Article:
Tanzania 2014 | FINANCE | INTERVIEW

TBY talks to Nasama Massinda, CEO of the Capital Markets and Securities Authority (CMSA), on the financial environment and integration.

Nasama Massinda
Nasama Massinda is currently the CEO of CMSA. At a regional level, she has worked on East Africa capital market integration initiatives through the East Africa Securities Regulatory Authorities (EASRA), where she chaired the Legal Issues Sub Committee. In the Southern Africa Development Cooperation Region (SADC), she is involved in capital market harmonization activities and was the Chairperson of the SADC Committee of Insurance, Securities, and Non-Bank Financial Authorities (CISNA) from 2007 to 2009. Internationally, Massinda has, among other things, led a CMSA assessment team whose output resulted in the CMSA being admitted in April 2011 as a full member of the International Organization of Securities Regulators (IOSCO). She holds a Bachelor’s Degree in Law from the University of Dar es Salaam and a Master’s Degree in Business Administration from the University of Strathclyde, Scotland.

How do you balance market liberalization and protectionism in your regulatory approach?

From the regulatory perspective, we need to exercise cautious and be balanced. That has been the approach taken by Tanzania. Capital account liberalization is a Bank of Tanzania issue, but, being in the financial sector, it affects us as well. For example, Tanzanians cannot buy shares in a foreign country unless they have obtained a source of finance from outside the country. That is certainly restrictive for us. In addition, on the capital markets side, we are working toward being more cautious during our build-up phase, because there are certain restrictions. For example, foreigners can own a maximum of 60% of a company's shares, especially those subject to privatization. In the event that Tanzanians are able to cover more than 40%, priority will be given to them; the philosophy is to empower local businesspeople. However, it has been over 15 years since we began operations, and we find that there is demand to open up further. The brokers are receiving orders from abroad from people who want to buy shares of companies that are listed on the stock exchange, but they face the 60% cap. We are heeding that call and have agreed that we should open up the market. We are participating in proposals on how to liberalize the accounts. The CMSA is going to be part of a gradual process that should open up the market by 2015.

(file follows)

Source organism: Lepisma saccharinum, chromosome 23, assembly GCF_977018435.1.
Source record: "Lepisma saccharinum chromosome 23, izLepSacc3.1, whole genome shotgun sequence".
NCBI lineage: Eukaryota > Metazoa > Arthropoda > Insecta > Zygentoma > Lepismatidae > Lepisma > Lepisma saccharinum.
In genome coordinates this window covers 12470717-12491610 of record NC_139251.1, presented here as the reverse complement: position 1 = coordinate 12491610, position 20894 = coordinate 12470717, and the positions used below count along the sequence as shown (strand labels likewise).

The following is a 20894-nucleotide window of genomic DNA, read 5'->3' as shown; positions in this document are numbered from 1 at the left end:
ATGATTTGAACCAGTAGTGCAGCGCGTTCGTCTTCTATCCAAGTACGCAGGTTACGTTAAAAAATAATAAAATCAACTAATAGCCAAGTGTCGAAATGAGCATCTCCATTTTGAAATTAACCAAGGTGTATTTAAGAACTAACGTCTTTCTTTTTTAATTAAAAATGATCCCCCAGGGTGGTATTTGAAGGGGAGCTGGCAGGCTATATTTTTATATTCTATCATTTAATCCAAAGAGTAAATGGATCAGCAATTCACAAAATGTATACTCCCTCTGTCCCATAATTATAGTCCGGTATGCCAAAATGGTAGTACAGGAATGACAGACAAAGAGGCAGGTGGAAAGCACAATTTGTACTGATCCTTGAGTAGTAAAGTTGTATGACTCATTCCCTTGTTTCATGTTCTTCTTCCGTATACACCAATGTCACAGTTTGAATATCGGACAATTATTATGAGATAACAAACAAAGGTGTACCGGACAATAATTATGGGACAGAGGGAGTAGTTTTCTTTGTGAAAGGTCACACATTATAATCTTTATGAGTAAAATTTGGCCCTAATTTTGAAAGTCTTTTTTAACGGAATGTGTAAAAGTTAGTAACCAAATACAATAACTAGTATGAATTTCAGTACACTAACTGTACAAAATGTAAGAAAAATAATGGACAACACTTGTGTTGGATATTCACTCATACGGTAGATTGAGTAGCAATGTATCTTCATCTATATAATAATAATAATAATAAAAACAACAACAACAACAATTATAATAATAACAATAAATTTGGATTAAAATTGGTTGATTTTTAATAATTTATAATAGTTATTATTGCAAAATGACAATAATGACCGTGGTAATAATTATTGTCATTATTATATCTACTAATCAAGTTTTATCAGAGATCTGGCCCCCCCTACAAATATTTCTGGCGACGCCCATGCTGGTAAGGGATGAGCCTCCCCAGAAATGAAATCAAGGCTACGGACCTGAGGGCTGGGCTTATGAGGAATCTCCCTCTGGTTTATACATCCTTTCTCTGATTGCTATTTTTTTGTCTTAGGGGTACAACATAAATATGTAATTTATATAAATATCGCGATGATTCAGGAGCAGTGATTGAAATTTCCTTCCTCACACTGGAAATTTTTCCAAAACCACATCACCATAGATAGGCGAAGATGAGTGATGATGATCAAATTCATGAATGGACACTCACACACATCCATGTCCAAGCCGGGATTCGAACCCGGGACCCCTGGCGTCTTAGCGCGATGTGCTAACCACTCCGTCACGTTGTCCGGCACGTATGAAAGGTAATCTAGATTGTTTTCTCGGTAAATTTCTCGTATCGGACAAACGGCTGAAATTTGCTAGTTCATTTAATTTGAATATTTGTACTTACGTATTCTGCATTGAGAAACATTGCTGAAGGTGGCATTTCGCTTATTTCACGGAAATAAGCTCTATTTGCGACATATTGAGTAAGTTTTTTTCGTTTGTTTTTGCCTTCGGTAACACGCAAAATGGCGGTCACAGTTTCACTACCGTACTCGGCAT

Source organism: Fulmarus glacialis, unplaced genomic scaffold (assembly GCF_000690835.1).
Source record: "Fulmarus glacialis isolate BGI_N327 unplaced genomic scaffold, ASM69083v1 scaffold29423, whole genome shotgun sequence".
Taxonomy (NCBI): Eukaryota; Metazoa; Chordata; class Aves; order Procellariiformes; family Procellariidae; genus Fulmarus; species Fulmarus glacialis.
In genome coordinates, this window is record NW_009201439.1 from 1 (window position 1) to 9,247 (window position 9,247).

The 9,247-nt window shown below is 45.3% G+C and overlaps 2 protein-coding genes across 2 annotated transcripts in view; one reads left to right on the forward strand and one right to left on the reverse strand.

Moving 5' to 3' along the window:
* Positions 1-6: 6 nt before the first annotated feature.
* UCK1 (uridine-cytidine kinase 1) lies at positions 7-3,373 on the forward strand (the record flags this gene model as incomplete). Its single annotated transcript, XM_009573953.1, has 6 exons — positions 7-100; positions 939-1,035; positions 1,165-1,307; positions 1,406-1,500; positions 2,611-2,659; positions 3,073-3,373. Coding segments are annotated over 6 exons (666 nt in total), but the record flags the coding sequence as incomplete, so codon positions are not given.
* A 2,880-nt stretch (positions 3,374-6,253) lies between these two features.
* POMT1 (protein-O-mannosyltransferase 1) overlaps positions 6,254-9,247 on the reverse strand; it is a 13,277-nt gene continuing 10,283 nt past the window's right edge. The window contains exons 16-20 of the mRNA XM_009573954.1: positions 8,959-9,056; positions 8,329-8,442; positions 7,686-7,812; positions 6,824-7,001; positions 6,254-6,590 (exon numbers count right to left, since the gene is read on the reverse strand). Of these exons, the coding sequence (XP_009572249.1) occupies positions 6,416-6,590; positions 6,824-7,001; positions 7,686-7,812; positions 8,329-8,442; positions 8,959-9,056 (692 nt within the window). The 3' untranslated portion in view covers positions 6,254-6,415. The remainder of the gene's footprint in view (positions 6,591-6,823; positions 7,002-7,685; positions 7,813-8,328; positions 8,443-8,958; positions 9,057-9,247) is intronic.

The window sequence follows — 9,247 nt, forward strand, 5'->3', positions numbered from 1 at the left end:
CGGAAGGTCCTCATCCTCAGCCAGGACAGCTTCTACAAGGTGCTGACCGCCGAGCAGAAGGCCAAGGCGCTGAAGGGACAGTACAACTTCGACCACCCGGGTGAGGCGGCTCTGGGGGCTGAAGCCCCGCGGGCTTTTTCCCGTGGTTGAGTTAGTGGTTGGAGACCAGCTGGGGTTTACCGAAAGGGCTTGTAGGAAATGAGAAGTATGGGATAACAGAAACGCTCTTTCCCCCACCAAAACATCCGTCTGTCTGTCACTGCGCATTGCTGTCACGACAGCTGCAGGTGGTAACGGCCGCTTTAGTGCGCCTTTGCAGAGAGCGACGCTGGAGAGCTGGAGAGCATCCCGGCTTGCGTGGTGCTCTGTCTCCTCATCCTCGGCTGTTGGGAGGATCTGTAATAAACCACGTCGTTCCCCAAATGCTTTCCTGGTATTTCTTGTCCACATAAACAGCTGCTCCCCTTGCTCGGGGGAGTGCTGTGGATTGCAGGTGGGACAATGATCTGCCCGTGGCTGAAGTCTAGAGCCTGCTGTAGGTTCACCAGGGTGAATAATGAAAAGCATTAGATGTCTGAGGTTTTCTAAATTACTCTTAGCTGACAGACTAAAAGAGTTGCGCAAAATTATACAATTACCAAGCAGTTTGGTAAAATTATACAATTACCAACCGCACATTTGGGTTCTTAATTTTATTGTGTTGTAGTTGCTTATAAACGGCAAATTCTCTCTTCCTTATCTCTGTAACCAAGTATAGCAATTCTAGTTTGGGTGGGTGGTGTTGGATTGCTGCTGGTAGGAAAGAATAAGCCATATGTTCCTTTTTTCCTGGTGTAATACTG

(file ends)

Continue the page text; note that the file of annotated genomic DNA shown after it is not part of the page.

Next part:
What new capital market products are you introducing?

The idea of introducing an enterprise growth market came about due to the perceived the lack of liquidity. There are very few companies listed on the exchange, so we conducted a study to see why. We interviewed a number of potential issuers, went outside the country, and concluded that we needed another segment of the market with different listing requirements. That is how we came up with the idea of having a second tier in the market, and we named it “the enterprise growth market." We didn't want to portray the idea that one segment was a lesser entity, but instead championed the idea of having a different segment for alternative kinds of issuers. We have devised the regulatory framework, and recently completed training for nominated advisors. There are entities that we hope will be able to seek out companies keen to issue shares to the public and then nurture them for public offer and eventual listing. The enterprise growth market is essentially designed for startups, SMEs, or companies that have no track record. They are companies in which the promoters have good ideas but lack funds. We are giving them the opportunity to source funding through the capital markets and also providing an exit mechanism for those people willing to take risks.

What steps are being taken to encourage the free flow of capital?

Capital markets regulators in East Africa started working on integration issues long ago. We started in 1996 by forming the East Africa Securities Regulators forum. It comprised Tanzania, Uganda, and Kenya, but has since expanded to include Rwanda and Burundi. Even in the East African community, people use Tanzania as a role model. We have achieved harmonization to facilitate advancement, as embodied by the integrated regulatory framework. We have a number of harmonized regulations, with one resulting in the cross listing of securities. There are companies that are cross-listed in four countries, with Burundi the only exception since it lacks both a stock exchange and regulator. We have implemented legislation in the regulatory framework that has been harmonized, and we recently developed a requirement for the issuance of regional bonds.